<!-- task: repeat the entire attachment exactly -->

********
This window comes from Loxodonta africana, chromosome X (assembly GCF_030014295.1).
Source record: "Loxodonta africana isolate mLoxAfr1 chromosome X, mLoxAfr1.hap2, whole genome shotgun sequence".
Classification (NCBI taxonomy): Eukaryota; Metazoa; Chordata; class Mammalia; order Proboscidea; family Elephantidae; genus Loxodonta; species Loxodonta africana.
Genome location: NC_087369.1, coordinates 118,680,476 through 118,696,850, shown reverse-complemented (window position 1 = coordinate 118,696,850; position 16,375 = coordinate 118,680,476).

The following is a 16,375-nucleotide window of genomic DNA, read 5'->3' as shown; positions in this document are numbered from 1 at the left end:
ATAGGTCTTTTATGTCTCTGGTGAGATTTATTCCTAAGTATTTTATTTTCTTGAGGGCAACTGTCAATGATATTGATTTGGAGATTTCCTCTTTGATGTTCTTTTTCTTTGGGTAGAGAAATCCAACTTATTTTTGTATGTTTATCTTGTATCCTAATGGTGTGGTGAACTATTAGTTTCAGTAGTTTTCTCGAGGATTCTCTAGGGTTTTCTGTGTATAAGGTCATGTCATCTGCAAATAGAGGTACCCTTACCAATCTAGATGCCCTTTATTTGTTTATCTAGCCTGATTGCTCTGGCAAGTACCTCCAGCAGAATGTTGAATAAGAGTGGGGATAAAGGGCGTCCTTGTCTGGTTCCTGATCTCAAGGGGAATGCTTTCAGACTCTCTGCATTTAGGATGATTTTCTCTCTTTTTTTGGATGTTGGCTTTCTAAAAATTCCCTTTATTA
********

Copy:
This window comes from Loxodonta africana, chromosome X (assembly GCF_030014295.1).
Source record: "Loxodonta africana isolate mLoxAfr1 chromosome X, mLoxAfr1.hap2, whole genome shotgun sequence".
Classification (NCBI taxonomy): Eukaryota; Metazoa; Chordata; class Mammalia; order Proboscidea; family Elephantidae; genus Loxodonta; species Loxodonta africana.
Genome location: NC_087369.1, coordinates 118,680,476 through 118,696,850, shown reverse-complemented (window position 1 = coordinate 118,696,850; position 16,375 = coordinate 118,680,476).

The following is a 16,375-nucleotide window of genomic DNA, read 5'->3' as shown; positions in this document are numbered from 1 at the left end:
ATAGGTCTTTTATGTCTCTGGTGAGATTTATTCCTAAGTATTTTATTTTCTTGAGGGCAACTGTCAATGATATTGATTTGGAGATTTCCTCTTTGATGTTCTTTTTCTTTGGGTAGAGAAATCCAACTTATTTTTGTATGTTTATCTTGTATCCTAATGGTGTGGTGAACTATTAGTTTCAGTAGTTTTCTCGAGGATTCTCTAGGGTTTTCTGTGTATAAGGTCATGTCATCTGCAAATAGAGGTACCCTTACCAATCTAGATGCCCTTTATTTGTTTATCTAGCCTGATTGCTCTGGCAAGTACCTCCAGCAGAATGTTGAATAAGAGTGGGGATAAAGGGCGTCCTTGTCTGGTTCCTGATCTCAAGGGGAATGCTTTCAGACTCTCTGCATTTAGGATGATTTTCTCTCTTTTTTTGGATGTTGGCTTTCTAAAAATTCCCTTTATTA